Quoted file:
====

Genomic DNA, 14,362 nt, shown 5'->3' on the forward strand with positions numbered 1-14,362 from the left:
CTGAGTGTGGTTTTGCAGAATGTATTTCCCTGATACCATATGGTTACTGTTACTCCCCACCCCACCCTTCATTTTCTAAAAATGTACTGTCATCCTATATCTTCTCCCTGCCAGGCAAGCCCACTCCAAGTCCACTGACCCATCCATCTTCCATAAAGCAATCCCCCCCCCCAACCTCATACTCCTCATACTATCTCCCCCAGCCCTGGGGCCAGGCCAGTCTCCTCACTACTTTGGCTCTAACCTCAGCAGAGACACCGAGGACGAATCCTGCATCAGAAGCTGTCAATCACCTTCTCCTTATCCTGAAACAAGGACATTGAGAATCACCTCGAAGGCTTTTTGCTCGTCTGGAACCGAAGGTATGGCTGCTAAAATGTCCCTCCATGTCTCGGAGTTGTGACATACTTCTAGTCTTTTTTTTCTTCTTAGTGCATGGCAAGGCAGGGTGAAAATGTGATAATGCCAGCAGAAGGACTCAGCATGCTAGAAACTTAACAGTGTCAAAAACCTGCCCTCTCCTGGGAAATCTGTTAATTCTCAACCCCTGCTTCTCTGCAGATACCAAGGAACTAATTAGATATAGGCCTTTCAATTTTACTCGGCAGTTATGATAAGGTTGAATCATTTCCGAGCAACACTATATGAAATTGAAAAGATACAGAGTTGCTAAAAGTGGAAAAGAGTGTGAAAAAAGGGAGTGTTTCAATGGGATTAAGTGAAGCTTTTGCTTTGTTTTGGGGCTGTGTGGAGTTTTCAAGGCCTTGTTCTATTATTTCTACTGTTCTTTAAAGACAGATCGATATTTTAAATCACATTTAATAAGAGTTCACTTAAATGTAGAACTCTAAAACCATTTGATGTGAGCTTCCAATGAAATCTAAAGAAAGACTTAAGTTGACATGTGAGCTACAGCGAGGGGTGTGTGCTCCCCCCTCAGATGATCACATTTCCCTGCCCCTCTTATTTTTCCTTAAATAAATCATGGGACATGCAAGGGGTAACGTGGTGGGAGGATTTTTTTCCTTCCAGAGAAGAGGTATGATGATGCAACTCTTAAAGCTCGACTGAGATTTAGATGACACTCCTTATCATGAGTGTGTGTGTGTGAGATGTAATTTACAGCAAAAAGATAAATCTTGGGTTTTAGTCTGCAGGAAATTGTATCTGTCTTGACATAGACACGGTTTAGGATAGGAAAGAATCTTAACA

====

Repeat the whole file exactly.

Genomic DNA, 14,362 nt, shown 5'->3' on the forward strand with positions numbered 1-14,362 from the left:
CTGAGTGTGGTTTTGCAGAATGTATTTCCCTGATACCATATGGTTACTGTTACTCCCCACCCCACCCTTCATTTTCTAAAAATGTACTGTCATCCTATATCTTCTCCCTGCCAGGCAAGCCCACTCCAAGTCCACTGACCCATCCATCTTCCATAAAGCAATCCCCCCCCCCAACCTCATACTCCTCATACTATCTCCCCCAGCCCTGGGGCCAGGCCAGTCTCCTCACTACTTTGGCTCTAACCTCAGCAGAGACACCGAGGACGAATCCTGCATCAGAAGCTGTCAATCACCTTCTCCTTATCCTGAAACAAGGACATTGAGAATCACCTCGAAGGCTTTTTGCTCGTCTGGAACCGAAGGTATGGCTGCTAAAATGTCCCTCCATGTCTCGGAGTTGTGACATACTTCTAGTCTTTTTTTTCTTCTTAGTGCATGGCAAGGCAGGGTGAAAATGTGATAATGCCAGCAGAAGGACTCAGCATGCTAGAAACTTAACAGTGTCAAAAACCTGCCCTCTCCTGGGAAATCTGTTAATTCTCAACCCCTGCTTCTCTGCAGATACCAAGGAACTAATTAGATATAGGCCTTTCAATTTTACTCGGCAGTTATGATAAGGTTGAATCATTTCCGAGCAACACTATATGAAATTGAAAAGATACAGAGTTGCTAAAAGTGGAAAAGAGTGTGAAAAAAGGGAGTGTTTCAATGGGATTAAGTGAAGCTTTTGCTTTGTTTTGGGGCTGTGTGGAGTTTTCAAGGCCTTGTTCTATTATTTCTACTGTTCTTTAAAGACAGATCGATATTTTAAATCACATTTAATAAGAGTTCACTTAAATGTAGAACTCTAAAACCATTTGATGTGAGCTTCCAATGAAATCTAAAGAAAGACTTAAGTTGACATGTGAGCTACAGCGAGGGGTGTGTGCTCCCCCCTCAGATGATCACATTTCCCTGCCCCTCTTATTTTTCCTTAAATAAATCATGGGACATGCAAGGGGTAACGTGGTGGGAGGATTTTTTTCCTTCCAGAGAAGAGGTATGATGATGCAACTCTTAAAGCTCGACTGAGATTTAGATGACACTCCTTATCATGAGTGTGTGTGTGTGAGATGTAATTTACAGCAAAAAGATAAATCTTGGGTTTTAGTCTGCAGGAAATTGTATCTGTCTTGACATAGACACGGTTTAGGATAGGAAAGAATCTTAACA